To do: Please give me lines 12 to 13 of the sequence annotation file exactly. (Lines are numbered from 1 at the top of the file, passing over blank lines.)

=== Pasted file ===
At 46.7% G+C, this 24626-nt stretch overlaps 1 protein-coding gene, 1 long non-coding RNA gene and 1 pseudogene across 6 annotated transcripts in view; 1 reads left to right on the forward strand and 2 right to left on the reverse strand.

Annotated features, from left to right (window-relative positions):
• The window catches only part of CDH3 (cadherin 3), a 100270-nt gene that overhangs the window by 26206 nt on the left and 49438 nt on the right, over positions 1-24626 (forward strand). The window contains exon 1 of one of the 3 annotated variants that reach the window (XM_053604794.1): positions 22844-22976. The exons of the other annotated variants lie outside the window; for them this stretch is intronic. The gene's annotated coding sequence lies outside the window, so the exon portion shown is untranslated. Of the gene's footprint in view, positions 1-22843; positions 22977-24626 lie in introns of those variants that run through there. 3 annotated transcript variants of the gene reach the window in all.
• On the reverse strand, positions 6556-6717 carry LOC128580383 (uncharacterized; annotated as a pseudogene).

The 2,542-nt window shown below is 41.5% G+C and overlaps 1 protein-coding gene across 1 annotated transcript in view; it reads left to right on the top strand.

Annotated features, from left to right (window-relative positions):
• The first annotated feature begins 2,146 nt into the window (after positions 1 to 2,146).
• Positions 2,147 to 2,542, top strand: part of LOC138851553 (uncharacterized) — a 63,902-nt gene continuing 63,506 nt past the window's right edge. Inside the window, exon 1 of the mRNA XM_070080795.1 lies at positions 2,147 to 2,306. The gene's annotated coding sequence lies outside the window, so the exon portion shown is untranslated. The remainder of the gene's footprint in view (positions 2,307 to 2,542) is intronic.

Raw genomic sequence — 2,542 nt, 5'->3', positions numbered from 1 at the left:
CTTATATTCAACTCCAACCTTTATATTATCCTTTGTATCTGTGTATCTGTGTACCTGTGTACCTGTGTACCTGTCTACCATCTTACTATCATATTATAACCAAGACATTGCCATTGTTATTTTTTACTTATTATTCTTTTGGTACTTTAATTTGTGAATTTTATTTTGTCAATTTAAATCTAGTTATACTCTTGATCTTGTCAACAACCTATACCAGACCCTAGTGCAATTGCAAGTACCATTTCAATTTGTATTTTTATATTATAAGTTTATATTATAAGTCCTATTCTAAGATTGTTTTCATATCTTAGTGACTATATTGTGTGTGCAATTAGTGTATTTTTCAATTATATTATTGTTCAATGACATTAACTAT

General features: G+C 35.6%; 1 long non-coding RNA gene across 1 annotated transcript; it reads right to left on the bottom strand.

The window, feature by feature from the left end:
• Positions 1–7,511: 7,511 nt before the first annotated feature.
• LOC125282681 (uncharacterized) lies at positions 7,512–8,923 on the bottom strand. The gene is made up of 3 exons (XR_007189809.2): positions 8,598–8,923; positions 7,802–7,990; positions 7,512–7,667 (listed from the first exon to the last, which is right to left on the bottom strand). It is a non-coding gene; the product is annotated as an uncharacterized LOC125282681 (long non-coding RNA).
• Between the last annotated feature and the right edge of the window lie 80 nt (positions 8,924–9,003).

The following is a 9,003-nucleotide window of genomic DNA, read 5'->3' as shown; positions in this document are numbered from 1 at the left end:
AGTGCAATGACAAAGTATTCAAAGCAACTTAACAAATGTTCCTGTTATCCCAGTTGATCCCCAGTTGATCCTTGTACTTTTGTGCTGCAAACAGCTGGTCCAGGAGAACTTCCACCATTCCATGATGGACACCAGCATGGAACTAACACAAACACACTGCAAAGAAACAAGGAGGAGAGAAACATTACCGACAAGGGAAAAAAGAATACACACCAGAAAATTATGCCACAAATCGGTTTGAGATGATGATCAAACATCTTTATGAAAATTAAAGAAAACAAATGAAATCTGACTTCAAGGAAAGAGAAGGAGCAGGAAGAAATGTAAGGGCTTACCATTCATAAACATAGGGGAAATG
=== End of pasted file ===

The window, feature by feature from the left end:
• Positions 1–7,511: 7,511 nt before the first annotated feature.